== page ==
Social media companies should reimburse victims of online fraud, say UK bankers

The head of banking industry body UK Finance has called on social media companies to reimburse victims of online fraud, accusing them of “profiting” from scams taking place on their platforms.

Figures from their fraud report show that 78% of authorized automated payment scams, in which the victim is tricked into approving a transaction, started online in the second half of last year, and around three quarters started on social media.

UK Finance Chief Executive David Postings said: “I would like to point out that the banking sector is the only sector reimbursing at the moment, and we believe the burden needs to be shared… I think [tech companies] they should be putting their hands in their pockets, particularly since they profit from it.”

The posts welcomed the measures in the online security bill going through parliament that will require tech and social media platforms to remove fraudulent ads, but said the government had missed an opportunity by not include rules about reimbursement by social media companies in their recently published fraud strategy.

“If we’re going to have a position where people get reimbursed, it seems fair that tech companies are a part of that because ultimately they are currently profiting from the generation of this fraud, and that can’t be right. ,” he said.

Lost and stolen card fraud spiked last year after the contactless spending limit was raised to £100, UK Finance said. Photography: Mediaphotos/Getty Images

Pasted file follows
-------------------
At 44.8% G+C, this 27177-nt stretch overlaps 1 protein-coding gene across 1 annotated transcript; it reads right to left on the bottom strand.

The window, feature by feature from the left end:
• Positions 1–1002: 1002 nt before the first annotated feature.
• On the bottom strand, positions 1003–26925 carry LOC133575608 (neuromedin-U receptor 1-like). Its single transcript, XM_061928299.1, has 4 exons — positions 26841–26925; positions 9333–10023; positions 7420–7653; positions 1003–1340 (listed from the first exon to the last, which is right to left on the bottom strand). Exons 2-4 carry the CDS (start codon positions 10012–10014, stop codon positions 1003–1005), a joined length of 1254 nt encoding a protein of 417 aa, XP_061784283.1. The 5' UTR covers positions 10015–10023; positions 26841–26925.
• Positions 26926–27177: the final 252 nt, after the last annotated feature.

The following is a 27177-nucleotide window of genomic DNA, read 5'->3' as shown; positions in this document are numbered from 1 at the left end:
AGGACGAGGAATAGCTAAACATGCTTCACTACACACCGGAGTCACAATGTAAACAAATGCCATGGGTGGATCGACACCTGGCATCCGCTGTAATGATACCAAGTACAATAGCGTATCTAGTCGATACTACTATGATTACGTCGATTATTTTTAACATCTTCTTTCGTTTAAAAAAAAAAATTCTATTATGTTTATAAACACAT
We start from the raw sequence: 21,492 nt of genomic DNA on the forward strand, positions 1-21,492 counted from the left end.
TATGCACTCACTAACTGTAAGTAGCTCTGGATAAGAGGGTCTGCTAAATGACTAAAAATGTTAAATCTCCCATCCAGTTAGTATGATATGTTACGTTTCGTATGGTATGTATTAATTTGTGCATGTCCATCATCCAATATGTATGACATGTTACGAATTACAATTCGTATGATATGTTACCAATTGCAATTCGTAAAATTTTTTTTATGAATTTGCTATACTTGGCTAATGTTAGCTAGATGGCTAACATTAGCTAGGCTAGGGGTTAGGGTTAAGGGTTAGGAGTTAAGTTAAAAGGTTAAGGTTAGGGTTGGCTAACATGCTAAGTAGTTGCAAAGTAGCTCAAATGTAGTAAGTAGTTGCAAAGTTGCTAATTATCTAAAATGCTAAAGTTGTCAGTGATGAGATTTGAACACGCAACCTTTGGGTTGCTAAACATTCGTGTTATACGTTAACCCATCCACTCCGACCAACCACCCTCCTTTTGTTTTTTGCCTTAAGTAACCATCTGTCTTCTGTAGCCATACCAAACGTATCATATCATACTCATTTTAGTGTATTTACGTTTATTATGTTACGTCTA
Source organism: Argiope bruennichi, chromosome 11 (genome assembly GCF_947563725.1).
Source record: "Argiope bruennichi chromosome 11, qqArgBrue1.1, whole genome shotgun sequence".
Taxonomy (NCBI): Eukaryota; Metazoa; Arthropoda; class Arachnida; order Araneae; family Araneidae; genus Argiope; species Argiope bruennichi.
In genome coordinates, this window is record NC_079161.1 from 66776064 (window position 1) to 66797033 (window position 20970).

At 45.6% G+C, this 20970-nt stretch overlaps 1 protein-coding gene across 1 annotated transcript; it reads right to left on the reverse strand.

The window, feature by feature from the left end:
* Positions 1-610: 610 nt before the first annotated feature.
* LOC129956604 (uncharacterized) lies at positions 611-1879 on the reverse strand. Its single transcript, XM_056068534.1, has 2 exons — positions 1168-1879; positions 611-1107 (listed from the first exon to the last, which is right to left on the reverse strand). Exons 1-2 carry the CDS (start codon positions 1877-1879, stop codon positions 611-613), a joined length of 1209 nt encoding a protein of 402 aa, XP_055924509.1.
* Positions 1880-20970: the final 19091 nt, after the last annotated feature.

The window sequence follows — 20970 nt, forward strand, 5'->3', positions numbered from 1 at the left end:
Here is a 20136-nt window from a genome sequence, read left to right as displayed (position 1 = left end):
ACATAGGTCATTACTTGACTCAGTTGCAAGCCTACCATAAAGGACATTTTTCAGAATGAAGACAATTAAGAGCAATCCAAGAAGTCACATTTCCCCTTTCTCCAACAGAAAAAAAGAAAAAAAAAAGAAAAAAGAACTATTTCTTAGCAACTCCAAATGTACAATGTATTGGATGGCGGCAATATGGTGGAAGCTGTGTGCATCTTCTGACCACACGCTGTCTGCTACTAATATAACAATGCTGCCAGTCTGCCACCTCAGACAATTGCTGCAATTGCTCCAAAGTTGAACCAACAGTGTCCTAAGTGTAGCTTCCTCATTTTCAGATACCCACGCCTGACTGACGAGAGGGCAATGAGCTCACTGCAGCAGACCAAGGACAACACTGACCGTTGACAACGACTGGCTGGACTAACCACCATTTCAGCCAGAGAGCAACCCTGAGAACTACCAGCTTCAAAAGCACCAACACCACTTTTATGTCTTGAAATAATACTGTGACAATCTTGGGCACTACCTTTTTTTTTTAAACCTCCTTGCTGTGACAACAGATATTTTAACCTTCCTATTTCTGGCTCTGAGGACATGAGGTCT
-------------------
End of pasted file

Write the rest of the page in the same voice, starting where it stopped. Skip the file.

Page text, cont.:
Last week, TSB urged social media companies to take “financial responsibility” for scams that occur on their platforms.

Responding to the UK Finance report on Thursday, the bank’s director of fraud prevention, Paul Davis, said: “Action by social media companies and phone companies to reduce fraud is also crucial as these sectors must assume greater responsibility for the safety of their users.

The report also revealed that lost and stolen credit and bank card fraud spiked last year after the contactless spending limit was raised to £100 per transaction and more widespread acceptance of the payment method.

The amount stolen by criminals using lost and stolen cards increased by 30% to £100.2m in 2022 – the first time that losses from this type of fraud have exceeded £100m. There was also an increase in the number of reported incidents, rising 23% to 401,343 cases.

“Increases were expected in 2022 due to increases in contactless limits during the pandemic and also the increased uptake of contactless, which accelerated during the Covid-19 lockdowns,” UK Finance said.

The contactless payment limit more than doubled in October 2021, from £45 to £100. Experts had previously warned that raising the spending limit could leave consumers vulnerable to fraud.

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As a fraud prevention measure, cardholders making a contactless transaction are occasionally asked to enter their PIN to prove they are in possession of their card. However, the frequency of this varies between card issuers.

Overall, the total amount lost to all types of fraud fell by 8%, according to the report, but still reached £1.2bn by 2022.

Losses from unauthorized fraud were £726.9m, down less than 1%, and losses from authorized automatic payments were £485.2m, down 17%.

Protections like two-factor authentication for online payments and payee confirmation, where banks match the name of the person the consumer is paying to with the name on the account, are helping to reduce fraud, but UK Finance said “too much money is still being spent.” fall into the hands of criminals.

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